CaMKII is critical for synaptic and behavioral plasticity
The role of CaMKII in neuronal function has been studied at both cellular and behavioral levels using pharmacological and genetic manipulations. CaMKII activity is required for induction of long-term potentiation (LTP) in the CA1 region of the hippocampus (Malenka et al., 1989; Malinow et al., 1989; Silva et al., 1992a). LTP is a reflection of the increases in synaptic strength that can occur with high-frequency or paired stimulation and is believed to be a cellular correlate of memory (for a recent review, see Malenka, 2003). Defects in LTP often accompany impairments in spatial learning, and animals that lack the αCaMKII isozyme do not learn normally in such tasks (Silva et al., 1992b, 1996; Elgersma et al., 2002). The switch-like features of CaMKII also appear to have importance for synaptic plasticity. Autophosphorylation of Thr286 is persistently increased after stimuli that induce LTP (Fukunaga et al., 1993, 1995; Barria et al., 1997; Ouyang et al., 1997), and knock-in of a T286A αCaMKII mutation that prevents generation of autonomous activity blocks CA1 LTP and learning in the Morris water maze (Giese et al., 1998). Contextual fear conditioning can also induce autophosphorylation of αCaMKII (Atkins et al., 1998; Rodrigues et al., 2004).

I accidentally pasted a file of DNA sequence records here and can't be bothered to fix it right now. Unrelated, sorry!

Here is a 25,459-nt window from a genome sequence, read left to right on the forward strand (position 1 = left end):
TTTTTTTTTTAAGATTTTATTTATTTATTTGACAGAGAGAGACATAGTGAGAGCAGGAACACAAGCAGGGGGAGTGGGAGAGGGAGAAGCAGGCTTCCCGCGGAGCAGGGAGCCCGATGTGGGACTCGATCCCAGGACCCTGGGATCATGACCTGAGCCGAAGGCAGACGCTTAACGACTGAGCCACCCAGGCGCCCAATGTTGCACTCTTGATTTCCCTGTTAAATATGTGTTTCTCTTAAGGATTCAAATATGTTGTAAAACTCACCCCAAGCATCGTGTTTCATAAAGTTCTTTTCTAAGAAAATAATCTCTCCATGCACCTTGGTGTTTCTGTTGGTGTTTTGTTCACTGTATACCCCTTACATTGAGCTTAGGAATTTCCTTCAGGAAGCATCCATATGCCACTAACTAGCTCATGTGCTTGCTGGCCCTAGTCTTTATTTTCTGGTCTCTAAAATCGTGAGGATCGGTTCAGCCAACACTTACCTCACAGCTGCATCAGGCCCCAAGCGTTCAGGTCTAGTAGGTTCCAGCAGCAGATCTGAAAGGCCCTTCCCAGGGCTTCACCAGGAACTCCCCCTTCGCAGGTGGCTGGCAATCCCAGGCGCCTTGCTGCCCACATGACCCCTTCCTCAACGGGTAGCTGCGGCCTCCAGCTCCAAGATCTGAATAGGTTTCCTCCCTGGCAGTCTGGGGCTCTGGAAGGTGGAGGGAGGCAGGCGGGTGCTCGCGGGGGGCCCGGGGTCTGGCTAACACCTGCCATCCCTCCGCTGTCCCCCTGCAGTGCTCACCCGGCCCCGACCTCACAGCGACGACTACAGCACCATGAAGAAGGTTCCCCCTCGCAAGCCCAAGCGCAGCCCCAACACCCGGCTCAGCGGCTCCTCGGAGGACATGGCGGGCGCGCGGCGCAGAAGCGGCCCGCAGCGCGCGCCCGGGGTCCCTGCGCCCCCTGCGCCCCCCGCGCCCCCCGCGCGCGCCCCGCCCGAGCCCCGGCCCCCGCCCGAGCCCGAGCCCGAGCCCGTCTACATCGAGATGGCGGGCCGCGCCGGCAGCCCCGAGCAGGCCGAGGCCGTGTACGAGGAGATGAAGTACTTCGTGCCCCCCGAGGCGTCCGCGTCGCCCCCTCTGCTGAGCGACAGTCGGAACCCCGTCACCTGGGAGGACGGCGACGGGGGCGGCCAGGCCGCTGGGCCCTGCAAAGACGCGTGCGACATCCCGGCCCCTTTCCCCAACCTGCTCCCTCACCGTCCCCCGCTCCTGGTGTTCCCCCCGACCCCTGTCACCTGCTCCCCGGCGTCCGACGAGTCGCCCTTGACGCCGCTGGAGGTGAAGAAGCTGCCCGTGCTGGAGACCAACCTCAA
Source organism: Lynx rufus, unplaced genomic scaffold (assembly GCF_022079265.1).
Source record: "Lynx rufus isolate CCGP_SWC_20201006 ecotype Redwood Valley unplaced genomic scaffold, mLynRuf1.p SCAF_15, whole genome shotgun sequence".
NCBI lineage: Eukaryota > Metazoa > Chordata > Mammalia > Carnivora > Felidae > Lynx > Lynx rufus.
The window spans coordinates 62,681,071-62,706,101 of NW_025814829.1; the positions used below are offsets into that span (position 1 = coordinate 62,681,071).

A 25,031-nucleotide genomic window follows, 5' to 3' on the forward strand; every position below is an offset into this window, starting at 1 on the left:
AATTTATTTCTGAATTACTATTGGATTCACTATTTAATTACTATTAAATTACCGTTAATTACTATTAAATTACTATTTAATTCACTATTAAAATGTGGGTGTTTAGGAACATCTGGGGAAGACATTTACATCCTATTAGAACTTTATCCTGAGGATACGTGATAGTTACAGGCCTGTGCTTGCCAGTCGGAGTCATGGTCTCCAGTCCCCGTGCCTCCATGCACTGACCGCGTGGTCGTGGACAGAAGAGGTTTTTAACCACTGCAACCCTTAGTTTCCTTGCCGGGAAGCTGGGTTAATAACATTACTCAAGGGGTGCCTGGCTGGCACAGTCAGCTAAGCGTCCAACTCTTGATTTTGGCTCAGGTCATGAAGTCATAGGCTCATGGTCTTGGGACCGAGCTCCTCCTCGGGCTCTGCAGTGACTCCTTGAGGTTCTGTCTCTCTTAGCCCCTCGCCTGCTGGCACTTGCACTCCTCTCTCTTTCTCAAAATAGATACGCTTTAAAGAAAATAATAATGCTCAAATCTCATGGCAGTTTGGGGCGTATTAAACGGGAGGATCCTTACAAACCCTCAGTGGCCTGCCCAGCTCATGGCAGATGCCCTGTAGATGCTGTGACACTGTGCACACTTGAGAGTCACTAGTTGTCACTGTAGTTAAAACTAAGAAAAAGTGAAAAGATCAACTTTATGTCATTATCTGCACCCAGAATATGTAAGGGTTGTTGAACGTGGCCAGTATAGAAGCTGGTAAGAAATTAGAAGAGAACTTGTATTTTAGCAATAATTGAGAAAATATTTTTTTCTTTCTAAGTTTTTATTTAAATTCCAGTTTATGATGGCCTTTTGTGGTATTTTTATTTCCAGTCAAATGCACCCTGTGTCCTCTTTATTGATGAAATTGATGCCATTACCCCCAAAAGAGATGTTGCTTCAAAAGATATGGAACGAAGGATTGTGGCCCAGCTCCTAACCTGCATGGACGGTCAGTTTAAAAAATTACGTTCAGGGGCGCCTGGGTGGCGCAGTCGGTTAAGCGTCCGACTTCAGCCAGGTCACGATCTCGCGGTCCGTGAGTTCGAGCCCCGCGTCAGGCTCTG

Genetic manipulation of αCaMKII has led the way for use of engineered mice in neuroscience research. The depth of understanding of the biochemistry of the regulation of CaMKII has allowed very precise manipulations of regulatory aspects of the kinase to be performed by replacement of the wild-type gene with mutant forms of the kinase in knock-in mice. By crippling only a single aspect of kinase function, these manipulations have given us insight into the importance of specific autophosphorylation sites and of αCaMKII mRNA localization. The mini-review by Elgersma et al. (2004) documents the significance of these genetic models for understanding the role of CaMKII in brain function.